MAGGIE: Well, if there is a connection between you and me and the gun, I think that's kind of fun.
JOEL: That's a turn on for you?
MAGGIE: Well, (laughs) yeah.
JOEL: Oh, that's great. Putting our lives at danger is an aphrodisiac for you. I'm living with a risk junky.
MAGGIE: I wouldn't paint it so negatively. You know, I just like surprises.
JOEL: Well, sorry. I don't. Having my car start in the morning and watching a good movie on cable is about as much surprise as I like.
MAGGIE: God. This is so like you. Everything has to be so controlled and safe. What is the point in living life like that?
In this story, Ruth-Ann, an elderly independent woman who owns the town general store experiences a great deal of confusion when confronted with the knowledge that she is in love with Walt, a local trapper. When Walt leaves to work his winter trap line, Ruth-Ann begins experiencing feelings that are reminiscent of teen-age love. Ruth-Ann becomes quite distressed when she perceives herself loosing control of her independent life as she knows it. Ruth-Ann visits Dr. Fleishman for a physical examination:
RUTH-ANN: I keep forgetting things, my mind wonders, sometimes I find myself standing in a room, and I have no idea how I got there.
JOEL: Well, your B.P. is good. It's 144 over 86.
RUTH-ANN: The mood swings. One minute I'm on top of the world and the next minute I'm sunk in despair. It's so oppressive I can hardly breathe... You know Joel I am 77. Now I can't expect to be as sharp as I was when I was 65. Maybe, I'm just loosing my marbles.
JOEL: Oh, Ruth-Ann you're not senile.
RUTH-ANN: Who am I kidding. I'm not sick. I know what's wrong with me. And I never should have come here in the first place. I'm sorry I bothered you.
JOEL: Oh, Ruth-Ann.
RUTH-ANN: It's not a medical problem and it's not your concern. What difference does it make if you know. I'm in love Joel. I'm desperately in love with Walter. . . . I don't need this. I don't want this. The heart palpitations, the mindless daydreams, the horrible stirring in the pit of my stomach. Yuk.
JOEL: Can't you think of it as something positive.
RUTH-ANN: Positive, look at me. I'm a grown woman and I've been reduced to a needy, vulnerable, school-girl. Well, I'm going to fight. I'm not going to let it get the better of me. I'll be just fine without him.
The final story introduces Chris, the town philosopher and radio disc-jockey. Chris is having renovations done to his trailer in an attempt to organize "mi vida loca" (my crazy life). He hires a local contractor to complete the work; however, problems soon arise. When Chris attempts to control the contractor, the plans of remodeling quickly go awry leaving Chris in the pits of chaos and his trailer near ruin. At the episode's mid-point, viewers are left with the scene of Chris exiting his damaged trailer, looking around the outdoors, and screaming from the depths of his soul.
The excerpts presented above took us to the episode's mid-session. In an attempt to get more familiar with each of the character's stories, we continued to re-play each of the vignettes. At the time, we were not interested in comparing the different vignettes, but simply wanted to note re-occuring ideas or words in each story. Individually, we noted our initial ideas regarding what we thought each character was experiencing. We then assigned one word headings or catagories which seemed to encompass the story of each character. To see if there were any similarities and/or differences in what we had each come up with individually, we then discussed our thoughts with one another. At the mid-session of the episode, we had developed themes concerning "loss of control" and "life's transitions."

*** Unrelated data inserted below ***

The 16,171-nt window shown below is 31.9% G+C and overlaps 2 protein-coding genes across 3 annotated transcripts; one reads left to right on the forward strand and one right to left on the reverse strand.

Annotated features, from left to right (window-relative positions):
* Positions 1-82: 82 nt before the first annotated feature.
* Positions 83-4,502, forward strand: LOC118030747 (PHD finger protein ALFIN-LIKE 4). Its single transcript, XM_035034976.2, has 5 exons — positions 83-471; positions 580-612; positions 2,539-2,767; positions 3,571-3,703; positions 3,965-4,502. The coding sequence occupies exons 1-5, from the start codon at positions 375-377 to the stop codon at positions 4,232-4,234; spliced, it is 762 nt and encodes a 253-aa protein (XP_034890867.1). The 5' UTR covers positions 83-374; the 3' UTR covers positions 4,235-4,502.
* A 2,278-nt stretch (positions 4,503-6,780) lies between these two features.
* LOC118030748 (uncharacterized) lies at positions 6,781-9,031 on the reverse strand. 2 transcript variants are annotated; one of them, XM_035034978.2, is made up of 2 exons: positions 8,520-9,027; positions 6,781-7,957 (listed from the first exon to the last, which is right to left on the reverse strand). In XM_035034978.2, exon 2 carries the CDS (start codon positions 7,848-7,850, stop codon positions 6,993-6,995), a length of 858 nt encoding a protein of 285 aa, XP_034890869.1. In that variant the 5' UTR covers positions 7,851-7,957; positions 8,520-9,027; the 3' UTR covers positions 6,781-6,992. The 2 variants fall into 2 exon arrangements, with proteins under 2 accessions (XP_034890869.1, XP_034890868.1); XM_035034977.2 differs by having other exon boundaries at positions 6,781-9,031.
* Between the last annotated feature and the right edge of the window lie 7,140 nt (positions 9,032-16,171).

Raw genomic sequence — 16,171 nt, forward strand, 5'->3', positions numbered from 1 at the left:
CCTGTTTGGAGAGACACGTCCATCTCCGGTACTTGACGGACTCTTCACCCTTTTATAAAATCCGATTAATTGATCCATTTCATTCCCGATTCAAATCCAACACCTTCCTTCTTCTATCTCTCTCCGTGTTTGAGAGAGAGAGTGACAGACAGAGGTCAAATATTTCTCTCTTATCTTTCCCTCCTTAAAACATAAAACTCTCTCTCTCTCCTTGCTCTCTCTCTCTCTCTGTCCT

In vignette one, we agreed that Joel was struggling with the transition of living with someone after years of living alone and was feeling overwhelmed due to his life being unpredictable. His fears of the unknown were reinforced by the unexplainable gun-shots each time he and Maggie became intimate with one another. In vignette two, we noticed Ruth-Ann's frustration in realizing that she was in love with Walt and the loss of control she perceived this brought to her life. Lastly, vignette three illustrated Chris' failed attempt to achieve some level of stability and structure to what he perceived was an unorganized life. The common theme we constructed from the stories thus far revolved around each characters desire to maintain a feeling of control when their respective lives were in a state of transition. The words that we created to encompass these stories were struggle and transition.
At the episode's mid-session, we had some difficulty attempting to make a connection with the opening scene of the episode which involved Joel's telling of the story to Ed. This meta-perspective which Joel narrated evaded us. From our previous knowledge of how an episode typically evolves, we were hopeful that a connection would resonate for us later. Therefore, we returned to the data: the second half of the episode.
This story re-opens with Joel and Maggie talking about their differences. Joel apologizes for his previous "up-tightness" and explains that he knows he must change his ways:
JOEL: I know I gotta relax and be more open to what comes down the pike. I gotta be a more accepting and less controlling person...
MAGGIE: Living with you is something I really wanted, but it just isn't working. You exhaust me. There's just so much of you and it's always working so hard.... You have to move out.
MAGGIE: ...Look, you hold on to everything so tightly that your knuckles are white, and I need somebody who can let go a little.
After spending her time writing poetry and listening to love songs while attempting to fight her feelings for Walt, Ruth-Ann announces:
RUTH-ANN: I tried. Lord knows, I've tried. I'm just no good without him. I give up. I surrender. Let fate do what it will.
She later goes to the radio-station and has a message sent across the air-waves to Walt telling him, "There's no dignity in love. Come home."
Following the scene of Chris' primal scream, Joel visits Chris to provide some Xanex to help Chris with his insomnia. Chris announces he is no longer having difficulties sleeping and is over his previous feelings of anxiety. Chris then explains his "ah-ha" experience: